Tuesday 29 July 2014

'The Tilted Cup: Noh Stories' by Paul Griffiths (Review)

While Bellezza's Japanese Literature Challenge 8 has been running for almost two months now, thus far I haven't really been able to contribute much.  Today's post, though, is an attempt to rectify that with something a little different.  You see, while the inspiration is Japanese, the end product is Welsh - and the style is excitingly unique.  I shall explain...

Paul Griffith's The Tilted Cup: Noh Stories (review copy courtesy of the publisher) is another of the wonderful slices of writing from The Cahiers Series, a coproduction between Sylph Editions and The Center for Writers & Translators at the American University of Paris.  Each of the cahiers is a slim, aesthetically-pleasing volume, running to about forty pages, and they all have some sort of connection with translation.

This particular cahier is of special interest to J-Lit fans as it takes classic stories from Japanese Noh plays (slow productions which use wooden masks to convey emotions) and condenses them into brief, elegant short stories in English.  While it sounds a little unorthodox, it's actually a decision which works very well, as the original stories are less complete tales than thought-provoking vignettes - and they are all very well-known in Japan, on a par with such tales as the Arthurian legends or Aesop's fables.

Several of the choices touch on the supernatural, depicting encounters between humans and spirits.  In 'Hagoromo', a fisherman agrees to return a spirit-being's cloak to enable it to return to the heavens and, in return, is allowed to witness a heavenly dance - an indescribable event:
"The fisherman never tried to describe what he then saw, not to his beloved, not to his friends, not, when he was an old man, to the children of the village.  He had seen something; that much they all knew.  They would look into his eyes, for a trace of it.  Of course, there was nothing to be seen."
'Hagoromo', p.13 (Sylph Editions, 2014)
The first story, 'Tadanori', also introduces a spirit, when a monk sleeping beneath a cherry-blossom tree is watched over by a ghost - the poet the monk is seeking -, and in 'Kayoi Komachi' we hear of a poetess, a ghostly lover and spilt wine which never reaches the floor...

Another theme is the occurrence of chance meetings, as detailed in 'Hachi no Ki'.  In this story, a ruined, exiled nobleman decides to show pity on a traveller on a cold winter night, and while the outcome is perhaps the most predictable of all the stories, it's still elegantly done.  In contrast, 'Hanjo' tells of a chance meeting between two young lovers, where fortune conspires to put obstacles in the path of their happiness, leaving the woman to abandon hope of ever finding the man again.

As much as the stories are fascinating, though, the real beauty of The Tilted Cup is in how the tales are told.  The title itself comes from the writer's preface, which he begins:
"Translation tilts the cup, and the text takes on a new shape.  What spills over, the translator hopes, is not lost to the ground but held in the ambience of that which remains." (p.5)
In fact, by taking stories from Japanese into English, and converting them from drama to prose, Griffiths is making a double translation - or, as he puts it, tilting the cup at least twice.  Happily for the reader, it doesn't appear that too much of the essence has splashed out onto the ground ;)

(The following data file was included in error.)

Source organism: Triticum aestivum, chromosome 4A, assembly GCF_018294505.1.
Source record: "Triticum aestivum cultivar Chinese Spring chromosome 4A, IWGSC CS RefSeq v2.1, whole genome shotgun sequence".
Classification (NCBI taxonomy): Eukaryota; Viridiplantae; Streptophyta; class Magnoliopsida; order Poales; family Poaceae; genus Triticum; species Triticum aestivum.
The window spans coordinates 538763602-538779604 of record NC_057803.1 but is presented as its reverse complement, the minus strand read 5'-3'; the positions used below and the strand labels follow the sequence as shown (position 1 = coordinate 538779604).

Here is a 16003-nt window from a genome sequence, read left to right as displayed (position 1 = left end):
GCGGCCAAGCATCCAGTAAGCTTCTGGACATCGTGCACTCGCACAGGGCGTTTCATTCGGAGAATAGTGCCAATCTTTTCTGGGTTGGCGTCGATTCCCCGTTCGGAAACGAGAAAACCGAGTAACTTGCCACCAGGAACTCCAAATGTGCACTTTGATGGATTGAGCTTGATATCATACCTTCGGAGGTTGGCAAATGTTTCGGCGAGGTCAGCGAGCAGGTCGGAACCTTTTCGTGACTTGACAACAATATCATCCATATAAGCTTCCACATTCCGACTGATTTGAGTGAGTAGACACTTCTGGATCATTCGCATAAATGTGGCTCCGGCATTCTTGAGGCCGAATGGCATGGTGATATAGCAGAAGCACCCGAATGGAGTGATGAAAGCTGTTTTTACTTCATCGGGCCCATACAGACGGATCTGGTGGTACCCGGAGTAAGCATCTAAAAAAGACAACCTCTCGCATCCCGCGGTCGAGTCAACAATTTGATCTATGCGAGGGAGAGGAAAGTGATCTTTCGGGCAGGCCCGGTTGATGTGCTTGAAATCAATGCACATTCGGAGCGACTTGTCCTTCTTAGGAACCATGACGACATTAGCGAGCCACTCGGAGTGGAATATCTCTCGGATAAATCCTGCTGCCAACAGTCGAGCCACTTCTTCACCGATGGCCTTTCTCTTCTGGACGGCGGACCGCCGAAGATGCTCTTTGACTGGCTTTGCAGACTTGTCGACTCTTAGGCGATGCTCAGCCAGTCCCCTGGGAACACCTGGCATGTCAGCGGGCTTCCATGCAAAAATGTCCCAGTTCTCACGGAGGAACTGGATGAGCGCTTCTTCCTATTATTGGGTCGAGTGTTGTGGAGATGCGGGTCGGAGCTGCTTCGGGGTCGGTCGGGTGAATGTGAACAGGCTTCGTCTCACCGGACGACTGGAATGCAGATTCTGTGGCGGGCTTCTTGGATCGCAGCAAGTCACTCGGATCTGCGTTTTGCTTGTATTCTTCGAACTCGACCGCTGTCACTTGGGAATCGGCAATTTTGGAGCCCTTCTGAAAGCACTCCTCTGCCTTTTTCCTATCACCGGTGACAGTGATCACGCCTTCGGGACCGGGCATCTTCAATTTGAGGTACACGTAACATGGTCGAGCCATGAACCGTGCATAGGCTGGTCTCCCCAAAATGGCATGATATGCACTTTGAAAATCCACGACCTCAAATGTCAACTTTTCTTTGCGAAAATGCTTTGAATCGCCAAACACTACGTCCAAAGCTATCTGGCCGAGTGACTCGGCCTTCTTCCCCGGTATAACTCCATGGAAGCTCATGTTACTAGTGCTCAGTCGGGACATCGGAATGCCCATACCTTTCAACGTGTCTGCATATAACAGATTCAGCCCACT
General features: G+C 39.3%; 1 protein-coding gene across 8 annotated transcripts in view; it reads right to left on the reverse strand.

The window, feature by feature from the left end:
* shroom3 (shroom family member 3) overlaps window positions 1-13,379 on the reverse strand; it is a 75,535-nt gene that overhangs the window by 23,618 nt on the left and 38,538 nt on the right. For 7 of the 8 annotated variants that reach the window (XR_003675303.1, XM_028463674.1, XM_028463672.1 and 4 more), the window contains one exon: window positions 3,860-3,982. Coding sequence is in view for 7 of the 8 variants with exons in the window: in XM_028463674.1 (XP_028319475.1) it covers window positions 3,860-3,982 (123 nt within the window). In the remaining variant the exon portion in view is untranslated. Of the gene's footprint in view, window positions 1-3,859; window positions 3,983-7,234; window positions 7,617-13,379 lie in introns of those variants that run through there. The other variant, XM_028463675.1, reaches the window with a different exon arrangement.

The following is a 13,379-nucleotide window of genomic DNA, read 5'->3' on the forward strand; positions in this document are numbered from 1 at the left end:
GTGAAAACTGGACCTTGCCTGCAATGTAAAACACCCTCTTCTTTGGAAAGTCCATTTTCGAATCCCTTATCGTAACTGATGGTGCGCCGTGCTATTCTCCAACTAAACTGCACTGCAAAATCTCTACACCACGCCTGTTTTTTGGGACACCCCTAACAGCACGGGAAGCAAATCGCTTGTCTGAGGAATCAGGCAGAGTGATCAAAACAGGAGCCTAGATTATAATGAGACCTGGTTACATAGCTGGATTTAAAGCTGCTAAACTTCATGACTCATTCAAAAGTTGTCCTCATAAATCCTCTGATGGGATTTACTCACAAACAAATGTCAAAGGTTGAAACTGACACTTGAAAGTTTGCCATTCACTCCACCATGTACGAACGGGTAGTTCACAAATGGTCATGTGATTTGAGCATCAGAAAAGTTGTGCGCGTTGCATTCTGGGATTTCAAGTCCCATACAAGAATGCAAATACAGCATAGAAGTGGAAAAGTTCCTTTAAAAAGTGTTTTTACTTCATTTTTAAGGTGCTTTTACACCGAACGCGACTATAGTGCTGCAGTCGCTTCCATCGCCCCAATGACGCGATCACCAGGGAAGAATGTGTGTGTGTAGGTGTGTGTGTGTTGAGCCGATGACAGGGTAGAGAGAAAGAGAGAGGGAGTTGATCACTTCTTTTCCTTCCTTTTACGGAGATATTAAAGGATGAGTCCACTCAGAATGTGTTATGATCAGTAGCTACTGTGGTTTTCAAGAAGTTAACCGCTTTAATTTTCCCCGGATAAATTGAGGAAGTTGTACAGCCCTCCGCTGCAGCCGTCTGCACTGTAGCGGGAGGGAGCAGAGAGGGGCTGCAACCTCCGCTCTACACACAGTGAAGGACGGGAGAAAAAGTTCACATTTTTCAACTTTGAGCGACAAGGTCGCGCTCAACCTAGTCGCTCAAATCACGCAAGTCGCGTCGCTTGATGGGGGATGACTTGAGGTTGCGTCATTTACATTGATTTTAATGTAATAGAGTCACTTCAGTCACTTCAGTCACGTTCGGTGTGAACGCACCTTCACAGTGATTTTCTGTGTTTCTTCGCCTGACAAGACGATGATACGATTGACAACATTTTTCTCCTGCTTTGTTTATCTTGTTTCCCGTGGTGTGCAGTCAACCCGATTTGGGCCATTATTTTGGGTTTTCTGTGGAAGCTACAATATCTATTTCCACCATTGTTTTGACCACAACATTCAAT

Griffiths has brought the stories into the new language (and genre) with some beautiful writing, and he has a pleasingly light touch with words.  In 'Kantan', a tale of a student, a pillow and some spell-binding dreams, one of the images is described thus:
"Thereupon a messenger in court uniform arrived to tell him the emperor had died, and had named him heir.
 Why?  The messenger didn't know.  That wasn't his job."
'Kantan' (p.17)
There are many more examples of sly winks to the reader, but let's not give too much away here...

What stands out most about the collection, however is the way in which several of the tales play with the structure to make the story stand out.  In 'Fujisan', the brief text is shaped in the image of the famous mountain, and 'Teika', which recounts the perfect love between a princess and a poet, takes the form of an incomplete sentence, one which circles back on itself and could almost be read continuously.

The best of these, though, is 'Saigyozakura', in which a famous poet laments the visitors who journey to see his famous cherry-blossom tree - and disturb his tranquillity.  However, a spirit chides him for blaming the tree:
"It seems to me, said the flowers, that you carry human nonsense within you.  Only the fool thinks himself raised above folly."
'Saigyozakura' (p.36)
The beauty of this one, however, is what you discover when you glance at the end notes.  You see, this one is a story within a story, for if you look back at the text, there is another, similar tale hidden within, just waiting to be discovered by the careful reader...

As always with the cahiers, there's far more to the work than just the text.  The book also includes several photographs by John L. Tran of contemporary Japan, interspersed between the stories and perhaps reflecting them in a new light.  Many of them focus on empty hallways in covered shopping strips, cold, shiny and fairly claustrophobic.  For people who have visited Japan, they're fairly familiar images, yet the absence of people, and the forbidding, rolled-down shutters, give the pictures a slightly more sinister, other-worldly air...

...which brings us nicely back to the stories :)  The Tilted Cup is a beautiful work, another perfect coffee-table piece (for if I ever get a coffee table), and I would recommend it to anyone with an interest in Japan, Noh plays or Japanese shopping centres.  It's not a book which will take long to read, but it's certainly one you'll be dipping back into time and time again...